Before its opening weekend, I’d planned to see Fifty Shades of Grey, namely out of duty. As a sex-positive activist and radio host, I couldn’t justify not seeing it, even though I, admittedly, haven’t read the books.
Once reviews started flooding social media, I knew I had to see it pronto. How could the same story bring fun and empowerment to some, and sheer anger and hurt to others?
I suppose I shouldn’t have been that surprised, given the fact that the way sexuality is dealt with and viewed in our culture tends to promote such dichotomy, and stir up more negativity than anyone deserves.
But it’s a movie, I figured. A fictitious story. A writer’s fantasy, played out on the screen. How bad could it be? It might be boring, I thought, or weak in plot, or offensive, based on many people’s reactions.
I was surprised when I actually—brace yourself—enjoyed it. With respect for people who’ve seen it and disagree, and compassion for anyone who’s felt hurt by the film, I found it to be entertaining and yes, in some ways, empowering. (Some of the previews before the movie, on the other hand, not so much.) While I’ll be one of the first to assert that the way women and sexuality are portrayed in the media and entertainment can and do damage how we feel about ourselves and relationships, this film didn’t raise red flags for me.
To me it seemed like an erotic thriller with strong characters, one of whom is a controlling, turmoiled stalker, both of whom, while conflicted, enjoy some BDSM. I can’t help but wonder if some of the angst over the film derives from the fact that Anastasia, the leading lady, takes pleasure in unconventional (but consensual) sex. I personally wasn’t turned on by the BDSM activity, but I found her enticement extremely hot. And beautiful.
I knew I had to explore Shades with someone who knows the world of BDSM far better than I, so I asked my favorite expert, Jean Franzblau, to join me in the studio. A celebrated sex educator, coach and activist who tours the country, Jean leads workshops geared toward cultivating sexual self-esteem. She also wrote, produced and performs the educational one-woman show, Coming Out Kinky, about her own journey to sexual embracement.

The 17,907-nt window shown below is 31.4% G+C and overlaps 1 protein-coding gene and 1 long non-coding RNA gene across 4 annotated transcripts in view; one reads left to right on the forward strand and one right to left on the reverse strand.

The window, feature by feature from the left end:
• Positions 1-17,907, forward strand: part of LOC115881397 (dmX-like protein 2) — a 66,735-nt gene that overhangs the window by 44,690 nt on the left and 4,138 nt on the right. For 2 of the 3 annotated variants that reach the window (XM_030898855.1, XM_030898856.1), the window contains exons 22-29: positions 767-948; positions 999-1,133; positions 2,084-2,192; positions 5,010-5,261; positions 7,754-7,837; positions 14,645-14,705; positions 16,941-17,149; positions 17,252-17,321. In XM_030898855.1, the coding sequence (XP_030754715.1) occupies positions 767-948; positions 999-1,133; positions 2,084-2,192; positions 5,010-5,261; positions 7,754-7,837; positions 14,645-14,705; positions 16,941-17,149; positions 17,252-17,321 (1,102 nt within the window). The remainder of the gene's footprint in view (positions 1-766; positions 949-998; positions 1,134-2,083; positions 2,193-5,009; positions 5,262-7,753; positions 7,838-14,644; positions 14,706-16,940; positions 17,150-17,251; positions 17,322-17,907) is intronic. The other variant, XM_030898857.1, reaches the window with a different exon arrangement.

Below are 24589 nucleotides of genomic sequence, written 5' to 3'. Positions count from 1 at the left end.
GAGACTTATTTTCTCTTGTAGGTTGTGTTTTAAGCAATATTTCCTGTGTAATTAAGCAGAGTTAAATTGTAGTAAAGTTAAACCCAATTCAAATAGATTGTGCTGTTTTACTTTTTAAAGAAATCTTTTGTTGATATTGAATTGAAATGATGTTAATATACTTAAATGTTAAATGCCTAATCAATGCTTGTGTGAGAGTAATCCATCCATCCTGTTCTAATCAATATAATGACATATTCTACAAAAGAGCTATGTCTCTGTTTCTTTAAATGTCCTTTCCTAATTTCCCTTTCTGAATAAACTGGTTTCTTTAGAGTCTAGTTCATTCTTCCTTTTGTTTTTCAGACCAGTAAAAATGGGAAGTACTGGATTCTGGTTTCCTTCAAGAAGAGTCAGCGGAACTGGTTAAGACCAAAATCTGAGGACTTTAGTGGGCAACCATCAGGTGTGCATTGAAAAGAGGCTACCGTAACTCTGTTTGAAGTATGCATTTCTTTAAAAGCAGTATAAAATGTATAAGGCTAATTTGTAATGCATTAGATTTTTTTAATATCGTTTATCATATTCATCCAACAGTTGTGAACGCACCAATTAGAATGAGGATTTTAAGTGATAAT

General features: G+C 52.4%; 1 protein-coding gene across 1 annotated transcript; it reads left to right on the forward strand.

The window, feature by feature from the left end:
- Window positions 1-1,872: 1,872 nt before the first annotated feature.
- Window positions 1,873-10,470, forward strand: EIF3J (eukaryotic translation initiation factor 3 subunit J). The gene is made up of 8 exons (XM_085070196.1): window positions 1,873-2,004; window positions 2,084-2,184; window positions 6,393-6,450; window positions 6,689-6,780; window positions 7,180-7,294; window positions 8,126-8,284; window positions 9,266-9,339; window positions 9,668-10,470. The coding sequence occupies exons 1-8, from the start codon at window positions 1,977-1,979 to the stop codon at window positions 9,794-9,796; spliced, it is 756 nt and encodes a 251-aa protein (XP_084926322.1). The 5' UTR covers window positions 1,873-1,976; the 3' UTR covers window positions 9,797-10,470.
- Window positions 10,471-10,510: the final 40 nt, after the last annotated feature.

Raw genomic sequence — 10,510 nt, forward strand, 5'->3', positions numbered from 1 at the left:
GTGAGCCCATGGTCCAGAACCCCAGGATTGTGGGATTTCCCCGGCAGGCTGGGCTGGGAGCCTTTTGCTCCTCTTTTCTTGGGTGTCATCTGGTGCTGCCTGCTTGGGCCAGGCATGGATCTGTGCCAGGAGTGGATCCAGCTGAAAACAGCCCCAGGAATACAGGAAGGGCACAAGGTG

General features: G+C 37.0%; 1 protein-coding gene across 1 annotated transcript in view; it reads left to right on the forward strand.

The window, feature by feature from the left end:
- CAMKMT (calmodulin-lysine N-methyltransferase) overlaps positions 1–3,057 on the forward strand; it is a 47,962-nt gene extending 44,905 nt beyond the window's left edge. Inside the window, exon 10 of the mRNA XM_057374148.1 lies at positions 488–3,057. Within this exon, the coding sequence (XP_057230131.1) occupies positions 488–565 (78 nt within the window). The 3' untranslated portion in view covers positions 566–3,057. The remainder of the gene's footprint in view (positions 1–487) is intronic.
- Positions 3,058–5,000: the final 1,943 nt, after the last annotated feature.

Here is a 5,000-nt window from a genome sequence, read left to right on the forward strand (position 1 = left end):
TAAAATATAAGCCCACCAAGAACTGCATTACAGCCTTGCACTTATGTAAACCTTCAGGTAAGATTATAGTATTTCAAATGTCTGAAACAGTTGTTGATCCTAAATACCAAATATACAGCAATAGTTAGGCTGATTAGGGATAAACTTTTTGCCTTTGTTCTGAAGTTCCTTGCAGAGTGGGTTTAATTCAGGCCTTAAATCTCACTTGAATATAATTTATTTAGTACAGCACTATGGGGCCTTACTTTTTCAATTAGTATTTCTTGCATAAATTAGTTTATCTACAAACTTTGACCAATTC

I had no idea what Jean thought of the film before we chatted, and have heard mixed reviews from other experts. But I knew she would bring a sensible, compassionate viewpoint and offer keen, practical insight. And did she ever.
We discussed our thoughts on the movie, the surrounding controversies and some common myths about BDSM. (Who knew handcuffs aren’t common?) She also addressed the vital issue of abuse disguised as BDSM, which is an exception, but horrendous—like all abuse, when it happens, how to tell the difference and how the film might be triggering for some.
I’m so grateful for the important conversations Shades is bringing to the surface, and for the chance to have a respectful, informed one with a woman who seems to who understands all sides. I also hope the film’s success means great things for female erotic writers.
I suspect this is to-be-continued!
I also had the pleasure of chatting with Garren James, the owner of Cowboys4Angels, the world’s large straight male escort agency, which you may recognize from the Showtime series, Gigolos. His stories about helping make women’s fantasies come into fruition amid difficulty were truly touching.
For another take on Shades, check out I Watched 50 Shades of Grey and I Liked it. Sort of. by Chloe Jeffries. I loved what she had to say about consent and who’s in control of the relationship, and found her comparison to the book intriguing.
As a side note, if you’re seeking some incredible fiction that steps outside of conventional sexual boundaries, I highly recommend Roni Loren’s books. She’s such a talent!
What did you think of our interview? Or the movie? Did you agree with Jean’s points, or mine? What’s your take on the controversies? I love hearing your respectful thoughts. ♥
Psst! The Beauty of a Woman BlogFest kicks off on Monday! If you haven’t yet signed up and would like to, visit this post.